The European Commission has called for more to be done to highlight the economic benefits of private retirement savings and argued that the overhaul of the IORP Directive is needed to push the pensions sector toward long-term investments.

Social affairs commissioner Marianne Thyssen, speaking at the World Pension Summit in the Hague, called on governments and social partners to do more to promote private pension savings.

She admitted the current low-interest-rate environment was proving difficult for investors and noted that governments only had a limited ability to offer tax incentives in a time of fiscal constraint.

“Nevertheless, we must promote supplementary savings,” Thyssen said. “Even with the limited savings capacity of households, efforts must be stepped up to clearly demonstrate the economic benefits of complementary retirement savings.”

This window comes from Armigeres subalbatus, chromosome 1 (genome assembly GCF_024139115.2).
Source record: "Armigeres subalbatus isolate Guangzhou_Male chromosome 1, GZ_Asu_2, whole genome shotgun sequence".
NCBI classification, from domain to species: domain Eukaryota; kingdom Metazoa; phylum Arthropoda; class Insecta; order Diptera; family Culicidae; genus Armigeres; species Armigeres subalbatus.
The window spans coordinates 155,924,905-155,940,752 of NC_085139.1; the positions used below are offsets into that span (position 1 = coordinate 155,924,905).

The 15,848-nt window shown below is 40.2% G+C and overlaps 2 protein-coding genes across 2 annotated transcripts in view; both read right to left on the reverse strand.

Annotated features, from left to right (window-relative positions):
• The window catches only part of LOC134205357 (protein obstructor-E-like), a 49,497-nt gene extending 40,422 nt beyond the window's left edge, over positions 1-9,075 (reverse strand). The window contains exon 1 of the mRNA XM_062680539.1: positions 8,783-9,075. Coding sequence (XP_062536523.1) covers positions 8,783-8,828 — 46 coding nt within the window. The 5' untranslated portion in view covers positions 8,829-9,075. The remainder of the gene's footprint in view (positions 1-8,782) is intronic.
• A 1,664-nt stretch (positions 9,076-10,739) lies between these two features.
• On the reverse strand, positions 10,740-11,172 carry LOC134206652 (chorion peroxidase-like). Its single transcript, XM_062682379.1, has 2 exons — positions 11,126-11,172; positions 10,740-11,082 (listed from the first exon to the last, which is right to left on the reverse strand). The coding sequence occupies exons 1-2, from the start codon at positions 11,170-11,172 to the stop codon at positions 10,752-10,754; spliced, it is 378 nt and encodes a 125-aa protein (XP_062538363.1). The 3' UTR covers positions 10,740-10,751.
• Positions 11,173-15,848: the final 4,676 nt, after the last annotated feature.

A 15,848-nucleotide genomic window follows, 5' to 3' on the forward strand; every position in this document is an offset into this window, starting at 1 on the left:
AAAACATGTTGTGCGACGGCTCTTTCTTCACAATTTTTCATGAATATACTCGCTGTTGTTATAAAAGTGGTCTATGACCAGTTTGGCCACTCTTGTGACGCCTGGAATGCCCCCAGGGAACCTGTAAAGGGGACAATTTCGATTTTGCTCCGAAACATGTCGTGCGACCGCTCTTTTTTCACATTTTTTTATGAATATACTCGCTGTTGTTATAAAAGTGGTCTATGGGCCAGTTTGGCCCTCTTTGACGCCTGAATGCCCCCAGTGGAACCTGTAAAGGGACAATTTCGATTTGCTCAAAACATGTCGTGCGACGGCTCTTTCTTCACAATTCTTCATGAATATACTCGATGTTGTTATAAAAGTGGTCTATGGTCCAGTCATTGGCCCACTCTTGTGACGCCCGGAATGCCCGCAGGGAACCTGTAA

The commissioner also backed the main elements of the revised IORP Directive, noting the need to ensure pension funds had “sound” risk management processes in place and were run by “capable” people – the latter likely a recognition by the Commission that its initial draft, with its focus on professionals, risked alienating member states that made use of lay trustees.

Thyssen also challenged pension funds to live up to the spirit of the revised Directive, arguing that funds needed to “invest more long term” and build cross-border activities.

“In short, the proposed directive aims to establish a modern regulatory framework,” she said.

She also praised the work undertaken to develop a Europe-wide pension tracking service.

TTYPE, which published an initial report in early 2015, is currently examining how to proceed with the development of a viable business plan for the project.

Thyssen hinted that there could be further Commission involvement in launching TTYPE.

“We are investigating possibilities to help the pension industry build on this momentum to roll out a fully fledged cross‑border pension tracking service,” she said.